Feeling the momentum for more public art on CELL’s outdoor walls, Russell has continued to volunteer his time and help put art on the walls. With volunteer help, small donations, and personal enthusiasm, panels were constructed on the Florida Street exterior of CELL. Artists Jet Martinez, Cy Wagoner, and Henry Kitchen painted the panels and doors. Russell, Scott Williams, and Lily Black painted a stencil piece in the small exit alcove.

 On the Bryant Street facade, new works were organized by Russell and created by Meggs, Regan Ha-Ha Tamanui, Cuba, Tito na Rua, Rips, Toro and Dia. In 2012 Russell also organized an interior mural by Paz de la Calzada, which included a smaller wheat-pasted piece outsie on the Bryant Street wall. The graffiti portions of the walls have a life of their own. Cuba and DNO run one set of garage doors. More recently, a horizontal brick portion of Bryant Street has been repainted.

 This page is a living document for sharing the murals at CELLspace, and the photos linked on here show the process as well as archeology of the contstantly changing exterior walls of CELL. Most of the content is from 2009-2012).

Like most public art, the walls constantly change at CELLspace. The current organizers have spent the last year facilitaing these changes with hopes that it will inspire the community that walks the block, comes to CELLspace for classes and events, and travel to the Mission District from around the world to see its famous murals. The organizers also hope that this churning energy will inspire those who work, create, and play inside the walls of our community arts center.

  •  In April 2012, DIA refreshed his mural panel at the entrance to ACT’s prop shop.
  • In Spring of 2012, Paz de la Calzada drew a strand mural on the cuved wall of the Main Space. She also wheat pasted a similarly-themed work to the exterior wall next to the still-running TIE memorial on the ACT side of the Bryant St. facade.
  • Here is a link for the photo album of the in-progress murals of the Florida Street Mural Project
  • Here is a post focusing on the creation and completion of a Florida St. mural by the Black Sheep Arts Collective.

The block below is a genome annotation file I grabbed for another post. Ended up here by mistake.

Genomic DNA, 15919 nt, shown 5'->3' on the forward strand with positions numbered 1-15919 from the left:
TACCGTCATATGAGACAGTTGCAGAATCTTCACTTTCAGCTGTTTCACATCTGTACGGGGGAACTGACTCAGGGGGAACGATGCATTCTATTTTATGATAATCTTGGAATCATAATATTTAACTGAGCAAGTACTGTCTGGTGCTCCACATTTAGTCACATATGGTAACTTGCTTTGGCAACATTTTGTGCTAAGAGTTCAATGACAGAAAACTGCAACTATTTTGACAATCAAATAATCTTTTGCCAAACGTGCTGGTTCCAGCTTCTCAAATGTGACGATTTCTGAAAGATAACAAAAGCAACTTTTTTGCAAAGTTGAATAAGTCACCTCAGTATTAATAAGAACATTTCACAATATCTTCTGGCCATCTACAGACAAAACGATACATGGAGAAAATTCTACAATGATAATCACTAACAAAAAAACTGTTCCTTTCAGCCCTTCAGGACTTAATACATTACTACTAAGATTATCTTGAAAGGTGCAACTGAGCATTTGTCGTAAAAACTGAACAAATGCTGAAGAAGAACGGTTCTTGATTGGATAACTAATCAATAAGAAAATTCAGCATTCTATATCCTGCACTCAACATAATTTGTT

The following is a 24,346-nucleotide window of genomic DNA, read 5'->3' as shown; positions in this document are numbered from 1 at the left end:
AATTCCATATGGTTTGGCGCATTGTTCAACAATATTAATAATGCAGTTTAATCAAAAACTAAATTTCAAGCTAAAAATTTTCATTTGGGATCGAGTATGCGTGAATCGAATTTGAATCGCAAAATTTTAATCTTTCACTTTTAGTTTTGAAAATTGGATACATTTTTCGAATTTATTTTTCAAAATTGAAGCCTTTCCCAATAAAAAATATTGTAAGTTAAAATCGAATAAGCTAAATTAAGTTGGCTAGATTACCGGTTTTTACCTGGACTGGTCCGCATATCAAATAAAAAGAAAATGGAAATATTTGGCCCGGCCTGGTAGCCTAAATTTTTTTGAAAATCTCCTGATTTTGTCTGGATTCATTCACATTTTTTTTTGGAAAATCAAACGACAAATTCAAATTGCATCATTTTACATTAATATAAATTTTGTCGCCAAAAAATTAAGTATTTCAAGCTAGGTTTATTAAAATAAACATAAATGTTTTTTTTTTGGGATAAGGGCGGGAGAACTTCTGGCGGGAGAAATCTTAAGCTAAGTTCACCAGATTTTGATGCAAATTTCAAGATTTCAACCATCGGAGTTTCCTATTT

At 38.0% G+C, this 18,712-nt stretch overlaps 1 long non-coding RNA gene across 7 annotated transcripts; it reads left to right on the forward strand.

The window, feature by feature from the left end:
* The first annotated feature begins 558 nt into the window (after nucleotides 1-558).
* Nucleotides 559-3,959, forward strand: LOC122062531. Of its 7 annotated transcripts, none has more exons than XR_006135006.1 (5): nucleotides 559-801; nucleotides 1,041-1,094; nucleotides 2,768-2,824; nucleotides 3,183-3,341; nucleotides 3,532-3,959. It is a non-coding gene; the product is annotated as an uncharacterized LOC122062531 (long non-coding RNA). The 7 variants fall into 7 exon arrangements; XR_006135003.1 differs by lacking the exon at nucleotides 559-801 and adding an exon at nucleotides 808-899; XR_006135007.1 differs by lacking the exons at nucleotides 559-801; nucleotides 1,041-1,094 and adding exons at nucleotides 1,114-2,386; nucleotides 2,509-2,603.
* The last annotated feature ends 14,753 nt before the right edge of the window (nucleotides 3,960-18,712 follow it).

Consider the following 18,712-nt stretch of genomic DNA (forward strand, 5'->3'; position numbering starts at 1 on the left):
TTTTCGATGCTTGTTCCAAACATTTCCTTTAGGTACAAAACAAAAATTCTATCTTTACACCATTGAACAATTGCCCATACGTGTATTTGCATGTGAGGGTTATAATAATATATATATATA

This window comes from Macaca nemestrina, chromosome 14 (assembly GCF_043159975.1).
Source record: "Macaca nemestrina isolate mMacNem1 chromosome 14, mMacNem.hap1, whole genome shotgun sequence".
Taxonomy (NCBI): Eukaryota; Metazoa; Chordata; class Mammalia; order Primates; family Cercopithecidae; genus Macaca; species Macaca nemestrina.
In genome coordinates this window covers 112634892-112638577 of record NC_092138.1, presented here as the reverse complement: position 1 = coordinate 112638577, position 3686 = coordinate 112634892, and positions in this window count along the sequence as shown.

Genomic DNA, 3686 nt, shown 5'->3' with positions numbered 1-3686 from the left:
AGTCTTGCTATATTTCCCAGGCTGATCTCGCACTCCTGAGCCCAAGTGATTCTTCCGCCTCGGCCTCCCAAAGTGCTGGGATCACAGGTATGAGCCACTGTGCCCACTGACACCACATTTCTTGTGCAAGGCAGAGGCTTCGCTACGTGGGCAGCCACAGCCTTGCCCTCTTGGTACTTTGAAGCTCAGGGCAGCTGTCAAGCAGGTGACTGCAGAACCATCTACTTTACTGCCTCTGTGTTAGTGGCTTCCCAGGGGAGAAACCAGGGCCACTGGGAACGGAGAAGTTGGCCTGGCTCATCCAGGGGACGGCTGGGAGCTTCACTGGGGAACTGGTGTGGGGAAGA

• Here is a link for the photo album of the completed (April, 2010) gorilla mural by Scott Williams, Russell Howze, and Lily Black
  • Two cellspace.org blog posts (#1, #2) covered some of the March 2009 Stencilada exhibit under the Metal Mural on Bryant St. This link to www.stencilarchive.org shows the process for a few of the panels, as well as stencils put up after the event by Adam5100. Burner added the final stencils of the show in May 2009.
  • Here is a link or the photo album showing a 2003 mural evolving into a 2009 piece. In 2003, Negative Spaces co-curator Russell Howze celebrated stencil art by organizing a collaborative mural. Co-curator Stephen Lambert took submitted stencils, along with Scott Williams cut outs and a few random drop-in artists, and created a work over a crossed graff piece. After the show, Howze and artist Claude Moller modified the original mural with a large Zapata piece. Some time during 2008, a vandal tore a third of the masonite off the facade of CELLspace. As the mural lay neglected, Amanda Lynn added a lounging punk elf and Howze sprayed the word “DECAY” over the piece with a 30-year-old cut out from NY artist John Fekner. In order to keep the punk elf in the frame, Howze divided the panel and had local arist DIA paint a personal version of Lady Liberty in the Spring of 2009. With no budget and some discussion, artist Chris Benfield then reworked some old Negative Spaces elements into the other half of the panel, making Amanda Lynn’s punk “day dream” about art and revolution.
  • In August 2009, DIA and TORO got to paint out the panel for the ACT workshop entrace at 2060 Bryant St. Playing on the artists’s names, they created “Dia del Toro” with very little budget and time.
  • CUBA and DNO (TMC Crew) started spraying pieces on the bay doors of 2044 Bryant St. in August 2009. Since then, they have returned to paint new pieces two more times. Here is the page that will show the old and new works in what should be a constantly changing wall.